.

Bang!

“The darkest places in hell are reserved for those
who maintain their neutrality in times of moral crisis.”—This quote was attributed by John Kennedy to medieval thinker Dante Alighieri 

I’m polite and I am civil.
I am civil and polite.
I nod at dullest drivel,
My eyes and head don’t swivel,
I make the heavy light.

I’m a champion of propriety
Without an ounce of spite,
Embracing all that’s trite
With airs of pure delight.
I avoid all notoriety
While tempering anxiety
That sullies our society
In times of fight or flight…

Until you mention politics.
The fix is in, it’s in the fix.
My inner brawler kick, kick, kicks—
Bang! Bang! Bang!

I am meek and I am mild;
I am mild and I am meek—
Imperturbation’s child,
I’m unruffled, never riled,
It’s tranquility I seek.

I’m a spreader of serenity—
No short shrift, sass or cheek.
You’ll never hear me shriek,
I’m whisperingly chic.
My voice is an amenity
With soothing coos of lenity,
I dodge and duck obscenity
In times of fits of pique…

Until you mention politics.
Sticks and stones, stones and sticks.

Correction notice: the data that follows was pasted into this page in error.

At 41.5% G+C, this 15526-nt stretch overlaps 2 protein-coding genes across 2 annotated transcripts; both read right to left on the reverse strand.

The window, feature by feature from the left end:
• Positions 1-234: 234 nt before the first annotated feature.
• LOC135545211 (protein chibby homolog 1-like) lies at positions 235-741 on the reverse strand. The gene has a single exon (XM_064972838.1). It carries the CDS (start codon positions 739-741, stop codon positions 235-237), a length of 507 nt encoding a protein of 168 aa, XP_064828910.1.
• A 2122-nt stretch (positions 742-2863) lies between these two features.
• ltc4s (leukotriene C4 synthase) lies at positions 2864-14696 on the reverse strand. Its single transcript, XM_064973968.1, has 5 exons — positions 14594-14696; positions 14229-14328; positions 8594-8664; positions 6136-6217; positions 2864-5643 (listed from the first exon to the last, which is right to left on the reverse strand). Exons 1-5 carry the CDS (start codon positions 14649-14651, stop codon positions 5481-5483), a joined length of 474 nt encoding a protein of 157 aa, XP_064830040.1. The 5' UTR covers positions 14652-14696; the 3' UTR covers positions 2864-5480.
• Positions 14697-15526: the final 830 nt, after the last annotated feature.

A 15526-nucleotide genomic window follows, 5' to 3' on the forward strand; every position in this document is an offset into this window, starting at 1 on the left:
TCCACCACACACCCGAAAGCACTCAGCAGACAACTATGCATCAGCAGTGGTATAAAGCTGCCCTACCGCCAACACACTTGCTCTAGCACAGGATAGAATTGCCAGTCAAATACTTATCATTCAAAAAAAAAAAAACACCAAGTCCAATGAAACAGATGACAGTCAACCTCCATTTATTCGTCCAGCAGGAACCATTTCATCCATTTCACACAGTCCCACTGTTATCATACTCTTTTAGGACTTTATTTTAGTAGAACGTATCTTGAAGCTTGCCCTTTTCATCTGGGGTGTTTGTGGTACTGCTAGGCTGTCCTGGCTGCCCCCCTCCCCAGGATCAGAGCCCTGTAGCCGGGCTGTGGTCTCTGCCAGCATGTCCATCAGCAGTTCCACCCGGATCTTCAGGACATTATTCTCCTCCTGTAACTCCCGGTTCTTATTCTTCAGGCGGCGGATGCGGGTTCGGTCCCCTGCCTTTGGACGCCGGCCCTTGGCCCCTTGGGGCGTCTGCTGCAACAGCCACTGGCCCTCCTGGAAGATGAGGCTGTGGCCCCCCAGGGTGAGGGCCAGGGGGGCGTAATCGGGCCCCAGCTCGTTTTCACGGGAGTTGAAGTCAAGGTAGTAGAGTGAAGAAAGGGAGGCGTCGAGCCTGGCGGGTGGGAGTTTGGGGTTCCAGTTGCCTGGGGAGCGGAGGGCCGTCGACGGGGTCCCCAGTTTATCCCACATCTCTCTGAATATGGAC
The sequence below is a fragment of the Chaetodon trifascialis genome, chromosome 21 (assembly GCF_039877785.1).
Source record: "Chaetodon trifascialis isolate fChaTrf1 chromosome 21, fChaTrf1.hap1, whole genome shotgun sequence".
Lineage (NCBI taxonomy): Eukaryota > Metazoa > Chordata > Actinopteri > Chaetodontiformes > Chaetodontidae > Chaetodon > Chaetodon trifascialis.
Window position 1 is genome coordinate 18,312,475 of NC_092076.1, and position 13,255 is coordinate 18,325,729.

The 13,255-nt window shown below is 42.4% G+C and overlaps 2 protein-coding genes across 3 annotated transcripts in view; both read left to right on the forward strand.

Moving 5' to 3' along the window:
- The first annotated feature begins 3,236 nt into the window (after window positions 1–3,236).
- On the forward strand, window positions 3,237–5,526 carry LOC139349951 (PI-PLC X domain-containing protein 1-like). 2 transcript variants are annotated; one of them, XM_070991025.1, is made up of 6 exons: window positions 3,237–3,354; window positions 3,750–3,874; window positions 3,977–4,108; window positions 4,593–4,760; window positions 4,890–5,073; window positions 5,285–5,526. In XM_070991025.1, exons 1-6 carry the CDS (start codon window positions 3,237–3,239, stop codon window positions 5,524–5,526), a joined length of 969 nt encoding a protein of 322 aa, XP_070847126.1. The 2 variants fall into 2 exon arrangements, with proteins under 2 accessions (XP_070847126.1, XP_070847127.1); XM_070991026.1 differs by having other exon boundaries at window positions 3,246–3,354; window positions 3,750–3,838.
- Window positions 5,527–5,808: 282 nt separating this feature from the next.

My inner F-bomb tick, tick, ticks—
Bang! Bang! Bang!

.

.

Kindred Spirits 

I see her every morning and I think,
A slick of lipstick wouldn’t go amiss.
A glossed-on grin might grab her from the brink
Of misery’s mascara-smudged abyss.
Her sorrow saps the sparkle from each eye
And furrows flaw her forehead with a frown.
Her pout is pursed with pity’s pissy sigh,
For every up she has just plunges down.
Her simpering has suffocated zeal.
Her carping’s clipped the wings of sky-high bliss.
I wish she’d quit each fit of squawk-and-squeal
And purge her urge to snipe and gripe and hiss.

If only I could cure with warm affection
My melancholic bitch of a reflection.

.

.

Susan Jarvis Bryant is a church secretary and poet whose homeland is Kent, England.  She is now an American citizen living on the coastal plains of Texas.  Susan has poetry published in the UK webzine, Lighten Up On Line, The Daily Mail, and Openings (anthologies of poems by Open University Poets).


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35 Responses

  1. Russel Winick

    Susan: